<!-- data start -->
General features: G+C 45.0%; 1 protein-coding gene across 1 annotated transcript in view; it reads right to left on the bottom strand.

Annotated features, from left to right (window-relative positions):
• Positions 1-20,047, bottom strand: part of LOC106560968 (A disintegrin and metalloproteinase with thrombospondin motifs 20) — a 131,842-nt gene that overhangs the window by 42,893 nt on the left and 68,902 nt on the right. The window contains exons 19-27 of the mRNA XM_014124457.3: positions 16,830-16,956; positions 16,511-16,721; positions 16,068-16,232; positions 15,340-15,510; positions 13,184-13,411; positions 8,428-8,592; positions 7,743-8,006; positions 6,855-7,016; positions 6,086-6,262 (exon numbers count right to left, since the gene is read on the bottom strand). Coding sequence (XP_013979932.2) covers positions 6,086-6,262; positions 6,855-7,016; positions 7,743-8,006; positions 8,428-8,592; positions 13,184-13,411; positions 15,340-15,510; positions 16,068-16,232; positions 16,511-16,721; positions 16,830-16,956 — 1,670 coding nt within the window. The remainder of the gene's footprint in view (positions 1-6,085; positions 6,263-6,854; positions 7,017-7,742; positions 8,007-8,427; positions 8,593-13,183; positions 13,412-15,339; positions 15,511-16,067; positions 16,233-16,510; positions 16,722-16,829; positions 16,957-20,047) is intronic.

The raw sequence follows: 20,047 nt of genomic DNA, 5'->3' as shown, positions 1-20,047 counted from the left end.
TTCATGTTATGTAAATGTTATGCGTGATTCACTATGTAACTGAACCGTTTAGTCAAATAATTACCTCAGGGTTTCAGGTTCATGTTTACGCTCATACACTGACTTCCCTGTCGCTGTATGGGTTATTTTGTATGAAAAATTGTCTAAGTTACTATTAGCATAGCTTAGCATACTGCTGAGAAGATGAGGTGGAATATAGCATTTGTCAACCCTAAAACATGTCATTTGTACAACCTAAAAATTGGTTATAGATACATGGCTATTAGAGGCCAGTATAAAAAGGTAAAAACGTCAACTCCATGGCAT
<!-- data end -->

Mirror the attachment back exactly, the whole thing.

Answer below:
General features: G+C 45.0%; 1 protein-coding gene across 1 annotated transcript in view; it reads right to left on the bottom strand.

Annotated features, from left to right (window-relative positions):
• Positions 1-20,047, bottom strand: part of LOC106560968 (A disintegrin and metalloproteinase with thrombospondin motifs 20) — a 131,842-nt gene that overhangs the window by 42,893 nt on the left and 68,902 nt on the right. The window contains exons 19-27 of the mRNA XM_014124457.3: positions 16,830-16,956; positions 16,511-16,721; positions 16,068-16,232; positions 15,340-15,510; positions 13,184-13,411; positions 8,428-8,592; positions 7,743-8,006; positions 6,855-7,016; positions 6,086-6,262 (exon numbers count right to left, since the gene is read on the bottom strand). Coding sequence (XP_013979932.2) covers positions 6,086-6,262; positions 6,855-7,016; positions 7,743-8,006; positions 8,428-8,592; positions 13,184-13,411; positions 15,340-15,510; positions 16,068-16,232; positions 16,511-16,721; positions 16,830-16,956 — 1,670 coding nt within the window. The remainder of the gene's footprint in view (positions 1-6,085; positions 6,263-6,854; positions 7,017-7,742; positions 8,007-8,427; positions 8,593-13,183; positions 13,412-15,339; positions 15,511-16,067; positions 16,233-16,510; positions 16,722-16,829; positions 16,957-20,047) is intronic.

The raw sequence follows: 20,047 nt of genomic DNA, 5'->3' as shown, positions 1-20,047 counted from the left end.
TTCATGTTATGTAAATGTTATGCGTGATTCACTATGTAACTGAACCGTTTAGTCAAATAATTACCTCAGGGTTTCAGGTTCATGTTTACGCTCATACACTGACTTCCCTGTCGCTGTATGGGTTATTTTGTATGAAAAATTGTCTAAGTTACTATTAGCATAGCTTAGCATACTGCTGAGAAGATGAGGTGGAATATAGCATTTGTCAACCCTAAAACATGTCATTTGTACAACCTAAAAATTGGTTATAGATACATGGCTATTAGAGGCCAGTATAAAAAGGTAAAAACGTCAACTCCATGGCAT